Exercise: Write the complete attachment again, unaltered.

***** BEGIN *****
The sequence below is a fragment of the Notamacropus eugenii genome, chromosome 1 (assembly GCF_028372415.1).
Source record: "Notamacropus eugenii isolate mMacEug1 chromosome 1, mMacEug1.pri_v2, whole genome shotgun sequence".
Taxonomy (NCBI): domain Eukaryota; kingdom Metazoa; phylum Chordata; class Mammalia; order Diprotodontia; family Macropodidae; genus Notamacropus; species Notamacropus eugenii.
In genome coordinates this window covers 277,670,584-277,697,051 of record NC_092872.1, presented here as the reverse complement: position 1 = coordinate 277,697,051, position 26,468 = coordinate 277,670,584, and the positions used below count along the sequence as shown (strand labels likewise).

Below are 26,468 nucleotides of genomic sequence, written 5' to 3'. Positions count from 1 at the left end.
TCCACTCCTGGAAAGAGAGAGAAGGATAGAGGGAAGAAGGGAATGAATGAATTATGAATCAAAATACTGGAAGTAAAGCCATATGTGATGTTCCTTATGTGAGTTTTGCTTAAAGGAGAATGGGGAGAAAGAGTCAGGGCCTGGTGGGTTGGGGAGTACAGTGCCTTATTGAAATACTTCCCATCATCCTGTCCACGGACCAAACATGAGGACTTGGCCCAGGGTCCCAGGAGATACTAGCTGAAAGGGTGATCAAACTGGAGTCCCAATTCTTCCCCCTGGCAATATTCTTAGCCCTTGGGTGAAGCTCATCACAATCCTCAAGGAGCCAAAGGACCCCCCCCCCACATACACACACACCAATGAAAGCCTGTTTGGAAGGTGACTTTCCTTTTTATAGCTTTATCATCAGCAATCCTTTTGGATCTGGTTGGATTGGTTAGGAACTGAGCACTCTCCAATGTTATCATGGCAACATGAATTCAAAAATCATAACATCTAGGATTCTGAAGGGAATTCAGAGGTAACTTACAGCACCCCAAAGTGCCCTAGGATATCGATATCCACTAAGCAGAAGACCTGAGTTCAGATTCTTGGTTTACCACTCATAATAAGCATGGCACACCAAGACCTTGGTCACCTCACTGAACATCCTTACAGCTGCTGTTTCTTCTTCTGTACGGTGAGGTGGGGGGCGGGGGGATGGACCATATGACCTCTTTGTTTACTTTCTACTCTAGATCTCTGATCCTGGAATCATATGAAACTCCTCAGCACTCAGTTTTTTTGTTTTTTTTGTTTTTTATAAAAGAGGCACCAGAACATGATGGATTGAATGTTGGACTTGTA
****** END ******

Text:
The sequence below is a fragment of the Notamacropus eugenii genome, chromosome 1 (assembly GCF_028372415.1).
Source record: "Notamacropus eugenii isolate mMacEug1 chromosome 1, mMacEug1.pri_v2, whole genome shotgun sequence".
Taxonomy (NCBI): domain Eukaryota; kingdom Metazoa; phylum Chordata; class Mammalia; order Diprotodontia; family Macropodidae; genus Notamacropus; species Notamacropus eugenii.
In genome coordinates this window covers 277,670,584-277,697,051 of record NC_092872.1, presented here as the reverse complement: position 1 = coordinate 277,697,051, position 26,468 = coordinate 277,670,584, and the positions used below count along the sequence as shown (strand labels likewise).

Below are 26,468 nucleotides of genomic sequence, written 5' to 3'. Positions count from 1 at the left end.
TCCACTCCTGGAAAGAGAGAGAAGGATAGAGGGAAGAAGGGAATGAATGAATTATGAATCAAAATACTGGAAGTAAAGCCATATGTGATGTTCCTTATGTGAGTTTTGCTTAAAGGAGAATGGGGAGAAAGAGTCAGGGCCTGGTGGGTTGGGGAGTACAGTGCCTTATTGAAATACTTCCCATCATCCTGTCCACGGACCAAACATGAGGACTTGGCCCAGGGTCCCAGGAGATACTAGCTGAAAGGGTGATCAAACTGGAGTCCCAATTCTTCCCCCTGGCAATATTCTTAGCCCTTGGGTGAAGCTCATCACAATCCTCAAGGAGCCAAAGGACCCCCCCCCCACATACACACACACCAATGAAAGCCTGTTTGGAAGGTGACTTTCCTTTTTATAGCTTTATCATCAGCAATCCTTTTGGATCTGGTTGGATTGGTTAGGAACTGAGCACTCTCCAATGTTATCATGGCAACATGAATTCAAAAATCATAACATCTAGGATTCTGAAGGGAATTCAGAGGTAACTTACAGCACCCCAAAGTGCCCTAGGATATCGATATCCACTAAGCAGAAGACCTGAGTTCAGATTCTTGGTTTACCACTCATAATAAGCATGGCACACCAAGACCTTGGTCACCTCACTGAACATCCTTACAGCTGCTGTTTCTTCTTCTGTACGGTGAGGTGGGGGGCGGGGGGATGGACCATATGACCTCTTTGTTTACTTTCTACTCTAGATCTCTGATCCTGGAATCATATGAAACTCCTCAGCACTCAGTTTTTTTGTTTTTTTTGTTTTTTATAAAAGAGGCACCAGAACATGATGGATTGAATGTTGGACTTGTA